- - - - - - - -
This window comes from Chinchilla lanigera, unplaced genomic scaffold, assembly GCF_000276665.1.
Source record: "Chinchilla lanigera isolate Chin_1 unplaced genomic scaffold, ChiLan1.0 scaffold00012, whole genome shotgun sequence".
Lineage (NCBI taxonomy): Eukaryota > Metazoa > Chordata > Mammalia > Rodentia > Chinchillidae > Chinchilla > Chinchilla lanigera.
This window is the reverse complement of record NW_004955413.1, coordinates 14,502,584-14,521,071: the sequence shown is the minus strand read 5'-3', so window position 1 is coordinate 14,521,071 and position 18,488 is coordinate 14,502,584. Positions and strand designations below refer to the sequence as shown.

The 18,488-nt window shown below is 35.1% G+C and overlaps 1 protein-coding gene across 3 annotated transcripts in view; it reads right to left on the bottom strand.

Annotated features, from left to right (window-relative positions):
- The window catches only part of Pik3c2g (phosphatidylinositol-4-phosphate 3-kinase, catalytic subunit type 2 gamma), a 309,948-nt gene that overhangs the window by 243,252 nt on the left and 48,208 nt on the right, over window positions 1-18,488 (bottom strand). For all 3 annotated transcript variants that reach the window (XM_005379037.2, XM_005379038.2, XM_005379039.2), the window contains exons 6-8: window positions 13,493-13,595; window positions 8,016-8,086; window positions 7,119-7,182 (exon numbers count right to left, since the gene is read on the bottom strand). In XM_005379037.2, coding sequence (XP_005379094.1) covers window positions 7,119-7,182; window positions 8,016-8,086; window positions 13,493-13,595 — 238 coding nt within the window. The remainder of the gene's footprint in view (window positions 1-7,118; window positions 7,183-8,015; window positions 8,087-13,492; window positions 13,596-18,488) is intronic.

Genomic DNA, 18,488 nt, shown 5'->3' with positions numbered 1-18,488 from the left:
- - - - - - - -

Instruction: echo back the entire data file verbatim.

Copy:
This window comes from Chinchilla lanigera, unplaced genomic scaffold, assembly GCF_000276665.1.
Source record: "Chinchilla lanigera isolate Chin_1 unplaced genomic scaffold, ChiLan1.0 scaffold00012, whole genome shotgun sequence".
Lineage (NCBI taxonomy): Eukaryota > Metazoa > Chordata > Mammalia > Rodentia > Chinchillidae > Chinchilla > Chinchilla lanigera.
This window is the reverse complement of record NW_004955413.1, coordinates 14,502,584-14,521,071: the sequence shown is the minus strand read 5'-3', so window position 1 is coordinate 14,521,071 and position 18,488 is coordinate 14,502,584. Positions and strand designations below refer to the sequence as shown.

The 18,488-nt window shown below is 35.1% G+C and overlaps 1 protein-coding gene across 3 annotated transcripts in view; it reads right to left on the bottom strand.

Annotated features, from left to right (window-relative positions):
- The window catches only part of Pik3c2g (phosphatidylinositol-4-phosphate 3-kinase, catalytic subunit type 2 gamma), a 309,948-nt gene that overhangs the window by 243,252 nt on the left and 48,208 nt on the right, over window positions 1-18,488 (bottom strand). For all 3 annotated transcript variants that reach the window (XM_005379037.2, XM_005379038.2, XM_005379039.2), the window contains exons 6-8: window positions 13,493-13,595; window positions 8,016-8,086; window positions 7,119-7,182 (exon numbers count right to left, since the gene is read on the bottom strand). In XM_005379037.2, coding sequence (XP_005379094.1) covers window positions 7,119-7,182; window positions 8,016-8,086; window positions 13,493-13,595 — 238 coding nt within the window. The remainder of the gene's footprint in view (window positions 1-7,118; window positions 7,183-8,015; window positions 8,087-13,492; window positions 13,596-18,488) is intronic.

Genomic DNA, 18,488 nt, shown 5'->3' with positions numbered 1-18,488 from the left: